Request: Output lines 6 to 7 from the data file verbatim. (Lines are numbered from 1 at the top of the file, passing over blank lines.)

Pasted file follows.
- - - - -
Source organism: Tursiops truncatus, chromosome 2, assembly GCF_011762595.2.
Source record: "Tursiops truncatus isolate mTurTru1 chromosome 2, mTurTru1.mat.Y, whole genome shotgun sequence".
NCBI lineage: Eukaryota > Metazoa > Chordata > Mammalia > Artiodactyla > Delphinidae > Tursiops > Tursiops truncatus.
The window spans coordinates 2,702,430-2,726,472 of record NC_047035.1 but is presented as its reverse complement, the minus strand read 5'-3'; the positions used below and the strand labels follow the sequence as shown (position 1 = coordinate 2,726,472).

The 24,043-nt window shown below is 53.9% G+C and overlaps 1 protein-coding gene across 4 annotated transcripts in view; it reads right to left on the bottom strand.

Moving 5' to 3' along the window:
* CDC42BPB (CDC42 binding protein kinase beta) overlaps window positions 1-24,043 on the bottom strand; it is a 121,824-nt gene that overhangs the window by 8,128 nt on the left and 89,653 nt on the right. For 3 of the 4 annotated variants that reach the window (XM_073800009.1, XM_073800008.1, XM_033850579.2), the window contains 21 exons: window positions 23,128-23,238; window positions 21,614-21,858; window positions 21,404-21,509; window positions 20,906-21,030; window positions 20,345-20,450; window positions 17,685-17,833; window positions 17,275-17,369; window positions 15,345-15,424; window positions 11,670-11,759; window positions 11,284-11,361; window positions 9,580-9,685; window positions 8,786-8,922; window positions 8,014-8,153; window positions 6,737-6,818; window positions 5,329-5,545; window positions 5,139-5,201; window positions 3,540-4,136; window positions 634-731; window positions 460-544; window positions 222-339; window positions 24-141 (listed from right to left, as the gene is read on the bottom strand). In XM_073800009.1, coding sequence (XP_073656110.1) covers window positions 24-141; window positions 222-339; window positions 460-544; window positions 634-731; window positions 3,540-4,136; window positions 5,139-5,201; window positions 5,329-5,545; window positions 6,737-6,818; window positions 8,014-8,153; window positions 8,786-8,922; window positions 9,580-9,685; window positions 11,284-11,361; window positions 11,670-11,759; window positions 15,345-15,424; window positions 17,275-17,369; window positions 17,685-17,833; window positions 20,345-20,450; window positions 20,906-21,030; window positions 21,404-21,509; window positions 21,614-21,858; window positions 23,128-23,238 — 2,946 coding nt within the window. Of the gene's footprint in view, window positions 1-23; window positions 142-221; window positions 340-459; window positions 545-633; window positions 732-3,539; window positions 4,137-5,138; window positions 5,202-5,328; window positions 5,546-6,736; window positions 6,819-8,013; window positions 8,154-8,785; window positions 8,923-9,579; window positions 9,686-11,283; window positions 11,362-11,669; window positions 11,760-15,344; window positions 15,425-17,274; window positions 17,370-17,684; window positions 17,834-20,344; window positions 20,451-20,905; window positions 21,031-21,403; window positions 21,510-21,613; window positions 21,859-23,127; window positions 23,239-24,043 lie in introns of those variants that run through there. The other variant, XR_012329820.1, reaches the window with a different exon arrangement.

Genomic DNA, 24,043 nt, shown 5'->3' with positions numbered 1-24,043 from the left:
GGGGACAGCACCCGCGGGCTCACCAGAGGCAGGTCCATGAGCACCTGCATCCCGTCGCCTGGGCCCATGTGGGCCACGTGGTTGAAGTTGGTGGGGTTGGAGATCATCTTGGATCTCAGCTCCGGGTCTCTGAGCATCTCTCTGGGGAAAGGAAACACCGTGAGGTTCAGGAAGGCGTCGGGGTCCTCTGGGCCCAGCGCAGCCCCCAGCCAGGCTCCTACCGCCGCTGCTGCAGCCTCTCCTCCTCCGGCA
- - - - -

Moving 5' to 3' along the window:
* CDC42BPB (CDC42 binding protein kinase beta) overlaps window positions 1-24,043 on the bottom strand; it is a 121,824-nt gene that overhangs the window by 8,128 nt on the left and 89,653 nt on the right. For 3 of the 4 annotated variants that reach the window (XM_073800009.1, XM_073800008.1, XM_033850579.2), the window contains 21 exons: window positions 23,128-23,238; window positions 21,614-21,858; window positions 21,404-21,509; window positions 20,906-21,030; window positions 20,345-20,450; window positions 17,685-17,833; window positions 17,275-17,369; window positions 15,345-15,424; window positions 11,670-11,759; window positions 11,284-11,361; window positions 9,580-9,685; window positions 8,786-8,922; window positions 8,014-8,153; window positions 6,737-6,818; window positions 5,329-5,545; window positions 5,139-5,201; window positions 3,540-4,136; window positions 634-731; window positions 460-544; window positions 222-339; window positions 24-141 (listed from right to left, as the gene is read on the bottom strand). In XM_073800009.1, coding sequence (XP_073656110.1) covers window positions 24-141; window positions 222-339; window positions 460-544; window positions 634-731; window positions 3,540-4,136; window positions 5,139-5,201; window positions 5,329-5,545; window positions 6,737-6,818; window positions 8,014-8,153; window positions 8,786-8,922; window positions 9,580-9,685; window positions 11,284-11,361; window positions 11,670-11,759; window positions 15,345-15,424; window positions 17,275-17,369; window positions 17,685-17,833; window positions 20,345-20,450; window positions 20,906-21,030; window positions 21,404-21,509; window positions 21,614-21,858; window positions 23,128-23,238 — 2,946 coding nt within the window. Of the gene's footprint in view, window positions 1-23; window positions 142-221; window positions 340-459; window positions 545-633; window positions 732-3,539; window positions 4,137-5,138; window positions 5,202-5,328; window positions 5,546-6,736; window positions 6,819-8,013; window positions 8,154-8,785; window positions 8,923-9,579; window positions 9,686-11,283; window positions 11,362-11,669; window positions 11,760-15,344; window positions 15,425-17,274; window positions 17,370-17,684; window positions 17,834-20,344; window positions 20,451-20,905; window positions 21,031-21,403; window positions 21,510-21,613; window positions 21,859-23,127; window positions 23,239-24,043 lie in introns of those variants that run through there. The other variant, XR_012329820.1, reaches the window with a different exon arrangement.